changingminds.org

How we change what others think, feel, believe and do

| Menu | Quick | Books | Share | Search | Settings |

Intellectualization

 

Explanations > Behaviors > Coping > Intellectualization

Description | Example | Discussion | So what?

  

Description

Intellectualization is a 'flight into reason', where the person avoids uncomfortable emotions by focusing on facts and logic. The situation is treated as an interesting problem that engages the person on a rational basis, whilst the emotional aspects are completely ignored as being irrelevant.

Jargon is often used as a device of intellectualization. By using complex terminology, the focus becomes on the words and finer definitions rather than the human effects.

Example

A person told they have cancer asks for details on the probability of survival and the success rates of various drugs. The doctor may join in, using 'carcinoma' instead of 'cancer' and 'terminal' instead of 'fatal'.

A woman who has been raped seeks out information on other cases and the psychology of rapists and victims. She takes self-defense classes in order to feel better (rather than more directly addressing the psychological and emotional issues).

A person who is in heavily debt builds a complex spreadsheet of how long it would take to repay using different payment options and interest rates.

Discussion

Intellectualization protects against anxiety by repressing the emotions connected with an event. It is also known as 'Isolation of affect' as the affective elements are removed from the situation.

Freud believed that memories have both conscious and unconscious aspects, and that intellectualization allows for the conscious analysis of an event in a way that does not provoke anxiety.

Intellectualization is one of Anna Freud's original defense mechanisms.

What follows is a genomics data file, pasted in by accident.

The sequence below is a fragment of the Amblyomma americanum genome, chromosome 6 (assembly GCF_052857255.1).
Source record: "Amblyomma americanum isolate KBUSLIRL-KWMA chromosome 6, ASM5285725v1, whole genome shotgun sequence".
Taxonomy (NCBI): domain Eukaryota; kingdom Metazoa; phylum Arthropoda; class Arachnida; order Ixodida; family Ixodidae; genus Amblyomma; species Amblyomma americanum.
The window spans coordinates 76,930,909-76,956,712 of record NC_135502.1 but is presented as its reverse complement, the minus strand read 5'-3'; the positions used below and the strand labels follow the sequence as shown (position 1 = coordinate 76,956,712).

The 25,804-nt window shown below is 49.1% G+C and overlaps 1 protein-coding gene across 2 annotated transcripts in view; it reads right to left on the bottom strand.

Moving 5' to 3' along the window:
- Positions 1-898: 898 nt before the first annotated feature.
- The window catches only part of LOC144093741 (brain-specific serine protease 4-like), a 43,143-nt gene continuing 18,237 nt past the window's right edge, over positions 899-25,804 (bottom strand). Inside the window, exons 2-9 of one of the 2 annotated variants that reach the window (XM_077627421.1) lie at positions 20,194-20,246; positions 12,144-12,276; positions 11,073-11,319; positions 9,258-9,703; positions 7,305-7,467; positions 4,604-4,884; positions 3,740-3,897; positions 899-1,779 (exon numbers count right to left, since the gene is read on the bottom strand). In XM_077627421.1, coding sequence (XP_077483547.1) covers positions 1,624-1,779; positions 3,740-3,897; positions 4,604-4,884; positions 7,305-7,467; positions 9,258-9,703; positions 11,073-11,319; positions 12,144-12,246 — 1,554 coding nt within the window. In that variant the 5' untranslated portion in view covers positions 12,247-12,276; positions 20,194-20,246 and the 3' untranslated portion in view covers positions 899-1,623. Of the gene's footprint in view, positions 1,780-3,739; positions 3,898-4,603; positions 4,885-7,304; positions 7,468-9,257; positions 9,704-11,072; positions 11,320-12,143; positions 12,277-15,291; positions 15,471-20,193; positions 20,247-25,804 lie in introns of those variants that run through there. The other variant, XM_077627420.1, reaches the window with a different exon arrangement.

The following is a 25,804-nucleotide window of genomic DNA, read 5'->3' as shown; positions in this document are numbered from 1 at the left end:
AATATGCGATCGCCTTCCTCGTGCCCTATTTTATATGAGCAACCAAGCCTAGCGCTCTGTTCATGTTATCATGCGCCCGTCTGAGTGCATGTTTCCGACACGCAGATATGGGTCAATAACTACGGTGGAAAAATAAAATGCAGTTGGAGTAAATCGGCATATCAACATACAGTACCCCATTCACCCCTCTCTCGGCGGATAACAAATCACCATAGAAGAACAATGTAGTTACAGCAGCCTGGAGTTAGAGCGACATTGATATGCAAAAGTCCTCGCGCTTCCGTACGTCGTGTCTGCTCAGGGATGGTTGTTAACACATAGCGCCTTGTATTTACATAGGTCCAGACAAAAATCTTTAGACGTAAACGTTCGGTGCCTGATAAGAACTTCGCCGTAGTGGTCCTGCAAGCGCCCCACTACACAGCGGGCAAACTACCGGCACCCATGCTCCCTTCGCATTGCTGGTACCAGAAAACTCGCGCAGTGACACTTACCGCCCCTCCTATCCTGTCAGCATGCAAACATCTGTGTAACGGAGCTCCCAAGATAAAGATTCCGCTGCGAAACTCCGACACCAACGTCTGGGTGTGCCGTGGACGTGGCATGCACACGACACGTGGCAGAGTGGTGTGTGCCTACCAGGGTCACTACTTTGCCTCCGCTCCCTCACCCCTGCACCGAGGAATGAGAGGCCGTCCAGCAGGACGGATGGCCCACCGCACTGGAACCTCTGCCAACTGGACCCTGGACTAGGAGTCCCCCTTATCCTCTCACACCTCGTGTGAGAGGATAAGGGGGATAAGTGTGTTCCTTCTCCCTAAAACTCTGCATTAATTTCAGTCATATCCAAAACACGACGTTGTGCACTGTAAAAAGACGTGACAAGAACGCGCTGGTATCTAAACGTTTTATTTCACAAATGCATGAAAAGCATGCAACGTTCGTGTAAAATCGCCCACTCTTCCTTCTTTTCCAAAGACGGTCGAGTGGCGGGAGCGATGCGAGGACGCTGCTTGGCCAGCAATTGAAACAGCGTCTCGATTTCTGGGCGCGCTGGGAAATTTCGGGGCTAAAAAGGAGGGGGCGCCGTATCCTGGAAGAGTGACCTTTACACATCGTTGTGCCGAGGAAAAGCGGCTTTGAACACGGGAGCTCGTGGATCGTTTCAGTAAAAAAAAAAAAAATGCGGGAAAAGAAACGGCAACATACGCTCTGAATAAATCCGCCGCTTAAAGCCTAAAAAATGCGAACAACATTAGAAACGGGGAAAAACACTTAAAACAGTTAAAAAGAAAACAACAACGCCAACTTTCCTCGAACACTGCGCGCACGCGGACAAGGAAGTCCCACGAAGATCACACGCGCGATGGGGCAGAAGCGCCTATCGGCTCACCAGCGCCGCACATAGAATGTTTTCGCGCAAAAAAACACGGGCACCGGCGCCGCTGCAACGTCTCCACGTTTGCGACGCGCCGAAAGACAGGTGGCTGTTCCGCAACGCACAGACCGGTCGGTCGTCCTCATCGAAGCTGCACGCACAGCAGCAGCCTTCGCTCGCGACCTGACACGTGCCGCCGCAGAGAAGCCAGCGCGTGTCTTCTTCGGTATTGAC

So what?

When people treat emotionally difficult situations in cold and logical ways, it often does not mean that they are emotionally stunted, only that they are unable to handle the emotion at this time. You can decide to give them space now so they can maintain their dignity, although you may also decide to challenge them in a more appropriate time and setting.

When you challenge a person who is intellectualizing, they may fight back (which is attack, another form of defense) or switch to other forms of defense.

See also

Denial, Dissociation, Rationalization, Repression

Site Menu

| Home | Top | Quick Links | Settings |

Main sections: | Disciplines | Techniques | Principles | Explanations | Theories |

Other sections: | Blog! | Quotes | Guest articles | Analysis | Books | Links | Help |

More pages: | Contact | Caveat | About | Students | Webmasters | Awards | Guestbook | Feedback | Sitemap | Changes |

Settings: | Computer layout | Mobile layout | Small font | Medium font | Large font |

 

You can buy books here

More Kindle books:

And the big
paperback book


Look inside

 

Please help and share:

 

Quick links

Disciplines

* Argument
Brand management
* Change Management
Coaching
+ Communication
Counseling
+ Game Design
+ Human Resources
+ Job-finding
* Leadership
+ Marketing
Politics
+ Propaganda
+ Rhetoric
* Negotiation
* Psychoanalysis
* Sales
Sociology
+ Storytelling
+ Teaching
* Warfare
Workplace design

Techniques

+ Assertiveness
* Body language
* Change techniques
* Closing techniques
+ Conversation
Confidence tricks
* Conversion
* Creative techniques
* General techniques
+ Happiness
+ Hypnotism
+ Interrogation
* Language
+ Listening
* Negotiation tactics
* Objection handling
+ Propaganda
* Problem-solving
* Public speaking
+ Questioning
+ Using repetition
* Resisting persuasion
+ Self-development
+ Sequential requests
Stress Management
* Tipping
Using humor
* Willpower

Principles

+ Principles

Explanations

* Behaviors
+ Beliefs
* Brain stuff
Conditioning
+ Coping Mechanisms
+ Critical Theory
+ Culture
+ Decisions
* Emotions
+ Evolution
Gender
+ Games
Groups
Habit
+ Identity
+ Learning
+ Meaning
Memory
+ Motivation
+ Models
* Needs
+ Personality
+ Power
* Preferences
+ Research
+ Relationships
+ SIFT Model
+ Social Research
Stress
+ Trust
+ Values

Theories

* Alphabetic list
* Theory types

And

- About
- Guest Articles
- Blog!
- Books
- Changes
- Contact
- Guestbook
- Links
- Quotes
- Students
- Webmasters

 

| Home | Top | Menu | Quick Links |

Changing Minds 2002-2014
Massive Content -- Maximum Speed